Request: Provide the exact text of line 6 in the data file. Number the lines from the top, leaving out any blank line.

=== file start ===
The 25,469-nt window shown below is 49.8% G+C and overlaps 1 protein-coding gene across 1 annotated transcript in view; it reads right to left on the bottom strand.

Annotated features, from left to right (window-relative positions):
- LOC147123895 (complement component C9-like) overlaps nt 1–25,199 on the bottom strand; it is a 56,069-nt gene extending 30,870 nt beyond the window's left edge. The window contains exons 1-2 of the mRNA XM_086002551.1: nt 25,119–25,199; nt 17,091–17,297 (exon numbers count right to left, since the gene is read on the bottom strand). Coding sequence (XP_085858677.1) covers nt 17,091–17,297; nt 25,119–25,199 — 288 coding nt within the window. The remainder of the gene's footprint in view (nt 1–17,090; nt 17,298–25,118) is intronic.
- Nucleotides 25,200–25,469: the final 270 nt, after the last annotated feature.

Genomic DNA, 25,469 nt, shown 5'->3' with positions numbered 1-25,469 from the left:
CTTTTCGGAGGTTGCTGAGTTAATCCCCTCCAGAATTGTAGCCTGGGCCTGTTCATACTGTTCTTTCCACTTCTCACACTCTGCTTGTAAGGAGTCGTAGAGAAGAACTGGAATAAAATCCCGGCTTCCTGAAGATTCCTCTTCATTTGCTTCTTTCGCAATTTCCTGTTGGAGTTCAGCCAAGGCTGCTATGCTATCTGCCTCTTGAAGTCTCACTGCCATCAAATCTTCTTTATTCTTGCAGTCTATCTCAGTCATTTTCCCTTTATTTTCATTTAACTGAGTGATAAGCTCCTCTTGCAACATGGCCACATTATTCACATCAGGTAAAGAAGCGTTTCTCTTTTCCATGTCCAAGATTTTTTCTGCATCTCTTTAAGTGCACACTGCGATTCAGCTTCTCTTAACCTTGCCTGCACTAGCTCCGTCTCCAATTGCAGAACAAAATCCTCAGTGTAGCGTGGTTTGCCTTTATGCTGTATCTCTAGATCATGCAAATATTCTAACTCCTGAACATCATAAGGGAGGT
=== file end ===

CTTTTCGGAGGTTGCTGAGTTAATCCCCTCCAGAATTGTAGCCTGGGCCTGTTCATACTGTTCTTTCCACTTCTCACACTCTGCTTGTAAGGAGTCGTAGAGAAGAACTGGAATAAAATCCCGGCTTCCTGAAGATTCCTCTTCATTTGCTTCTTTCGCAATTTCCTGTTGGAGTTCAGCCAAGGCTGCTATGCTATCTGCCTCTTGAAGTCTCACTGCCATCAAATCTTCTTTATTCTTGCAGTCTATCTCAGTCATTTTCCCTTTATTTTCATTTAACTGAGTGATAAGCTCCTCTTGCAACATGGCCACATTATTCACATCAGGTAAAGAAGCGTTTCTCTTTTCCATGTCCAAGATTTTTTCTGCATCTCTTTAAGTGCACACTGCGATTCAGCTTCTCTTAACCTTGCCTGCACTAGCTCCGTCTCCAATTGCAGAACAAAATCCTCAGTGTAGCGTGGTTTGCCTTTATGCTGTATCTCTAGATCATGCAAATATTCTAACTCCTGAACATCATAAGGGAGGT